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Directed by James Mangold.
Written by Michael Cooney. 
Starring John Cusack, Ray Liotta and Alfred Molina.
Release Year:  2003 
Review Date:  4/28/03 


It’s your classic whodunit, and for a good time with some solid scares and a tricky ending, “Identity” fits the bill in a way that most movies aspire but never attain.

Ten random people end up at a motel somewhere in Nevada since a storm seen only in “The Ten Commandments” hits and everyone gets stranded.  Everyone includes a limo driver and his client, a call girl, a recently-married couple, a family of three, the motel owner, a corrections cop and his prisoner.  During the course of the one night they are stuck at the motel, someone is killing off the random ensemble one by one and it is up to these strangers to figure out why.  Meanwhile, a subplot featuring a convicted killer and his lawyer’s attempts to stave off his rapidly-approaching execution seem to tie into the main plot of the film.

It is the subplot, featuring Alfred Molina as a psychologist trying to decipher the mind of the killer, that helps to keep you guessing as to who really is killing off the strangers...and, it makes this otherwise simple film quite creative in its attempt to shroud the mystery.  In fact, more than any of these mystery films that I can remember seeing over the last five years, you should beat the person in your group with a baseball bat that even tries to pull some “Oh yeah man, I knew it was ___” crap on you.  There is simply no way you’ll know who it is until the very last frame of the film.  And that is because writer Michael Cooney comes up with a plot device that essentially makes it impossible for you to know who it is...and, an assist provided by the film’s marketing department that designed the trailer.  I can’t really explain this last point without giving part of the ending away, but trust me--it had me fooled.

Director James Mangold (“Copland”) does an incredible job to pace the film and to serve up the killings with a dark, gloomy set--the motel--as the film’s spooky background.  He gets great performances out of his oddball collection of actors--character actor John C. McGinley, Rebecca De Mornay, and folks like John Cusack, Amanda Peet (you guessed it--she plays the call girl AGAIN), and Ray Liotta all are solid in their parts as the world around them crumbles.  De Mornay in particular was great; playing an actress that has fallen from the limelight must have struck her as ironic when she read the part, and that she took it speaks to her willingness to take part in a film featuring a script that is this fresh.  Even Jake Busey as the cop’s prisoner makes his three or four scenes quite memorable.

“Identity” won’t win any awards come Oscar time next year but as summer entertainment, “Identity” is very solid stuff.  It starts and finishes in 90 minutes, and the trailers in front of the film were solid--extended takes for “28 Days Later”, “Charlie’s Angels 2”, “S.W.A.T.”, “Pirates of the Caribbean”, and the Quentin Tarantino action-comedy “Kill Bill” all were well-received.  Damn, I love trailers.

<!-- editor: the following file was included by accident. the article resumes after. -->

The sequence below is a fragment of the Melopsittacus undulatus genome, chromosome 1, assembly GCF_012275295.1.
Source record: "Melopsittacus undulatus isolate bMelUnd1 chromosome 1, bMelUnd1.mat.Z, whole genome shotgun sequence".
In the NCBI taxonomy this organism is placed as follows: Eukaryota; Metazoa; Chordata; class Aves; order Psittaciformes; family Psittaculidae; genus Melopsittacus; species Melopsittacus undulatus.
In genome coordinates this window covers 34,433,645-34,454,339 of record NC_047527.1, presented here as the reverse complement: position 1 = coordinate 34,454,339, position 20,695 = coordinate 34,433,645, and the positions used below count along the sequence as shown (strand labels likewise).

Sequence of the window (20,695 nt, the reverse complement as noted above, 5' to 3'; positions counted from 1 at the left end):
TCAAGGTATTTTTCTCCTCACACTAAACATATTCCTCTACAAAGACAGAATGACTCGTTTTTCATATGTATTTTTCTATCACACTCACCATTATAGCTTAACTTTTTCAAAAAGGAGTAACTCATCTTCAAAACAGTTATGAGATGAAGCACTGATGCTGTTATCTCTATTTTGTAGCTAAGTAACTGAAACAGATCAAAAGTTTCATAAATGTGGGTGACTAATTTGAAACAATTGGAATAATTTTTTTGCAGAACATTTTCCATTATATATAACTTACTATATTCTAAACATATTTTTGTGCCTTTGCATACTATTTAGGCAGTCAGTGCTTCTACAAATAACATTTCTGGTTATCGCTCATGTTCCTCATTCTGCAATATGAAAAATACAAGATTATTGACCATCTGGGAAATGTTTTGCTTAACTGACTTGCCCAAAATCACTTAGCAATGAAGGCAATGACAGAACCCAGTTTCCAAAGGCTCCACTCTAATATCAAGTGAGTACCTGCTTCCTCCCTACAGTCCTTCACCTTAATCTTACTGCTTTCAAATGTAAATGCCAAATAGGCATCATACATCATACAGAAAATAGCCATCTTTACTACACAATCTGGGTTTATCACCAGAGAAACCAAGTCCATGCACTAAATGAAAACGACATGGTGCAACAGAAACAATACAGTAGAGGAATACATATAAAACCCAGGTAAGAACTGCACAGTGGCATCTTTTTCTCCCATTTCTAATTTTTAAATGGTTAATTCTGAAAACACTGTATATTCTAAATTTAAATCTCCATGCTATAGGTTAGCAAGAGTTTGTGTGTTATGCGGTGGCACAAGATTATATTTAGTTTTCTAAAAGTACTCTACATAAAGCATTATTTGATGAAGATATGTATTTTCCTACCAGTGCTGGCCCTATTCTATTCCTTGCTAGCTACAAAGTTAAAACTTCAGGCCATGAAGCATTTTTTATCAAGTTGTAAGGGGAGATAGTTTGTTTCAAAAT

Rating:  $9.50 Show


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Bellview Rating System:

"Opening Weekend":  This is the highest rating a movie can receive.  Reserved for movies that exhibit the highest level of acting, plot, character development, setting...or Salma Hayek.  Not necessarily in that order. 

"$X.XX Show":  This price changes each year due to the inflation of movie prices; currently, it is the $9.50 Show.  While not technically perfect, this is a movie that will still entertain you at a very high level.  "Undercover Brother" falls into this category; it's no "Casablanca", but you'll have a great time watching.  The $9.50 Show won't win any Oscars, but you'll be quoting lines from the thing for ages (see "Office Space"). 

"Matinee":  An average movie that merits no more than a $6.50 viewing at your local theater.  Seeing it for less than $9.50 will make you feel a lot better about yourself.  A movie like "Blue Crush" fits this category; you leave the theater saying "That wasn't too, did you see that Lakers game last night?" 

"Rental":  This rating indicates a movie that you see in the previews and say to your friend, "I'll be sure to miss that one."  Mostly forgettable, you couldn't lose too much by going to Hollywood Video and paying $3 to watch it with your sig other, but you would only do that if the video store was out of copies of "Ronin."  If you can, see this movie for free.  This is what your TV Guide would give "one and a half stars." 

"Hard Vice":  This rating is the bottom of the barrel.  A movie that only six other human beings have witnessed, this is the worst movie I have ever seen.  A Shannon Tweed "thriller," it is so bad as to be funny during almost every one of its 84 minutes, and includes the worst ending ever put into a movie.  Marginally worse than "Cabin Boy", "The Avengers" or "Leonard, Part 6", this rating means that you should avoid this movie at all costs, or no costs, EVEN IF YOU CAN SEE IT FOR FREE!  (Warning:  strong profanity will be used in all reviews of "Hard Vice"-rated movies.)

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The "fine print":
All material by Justin Elliot Bell for SMR/Bellview/ except where noted
© 1999-2009 Justin Elliot Bell This site was last updated 01/08/09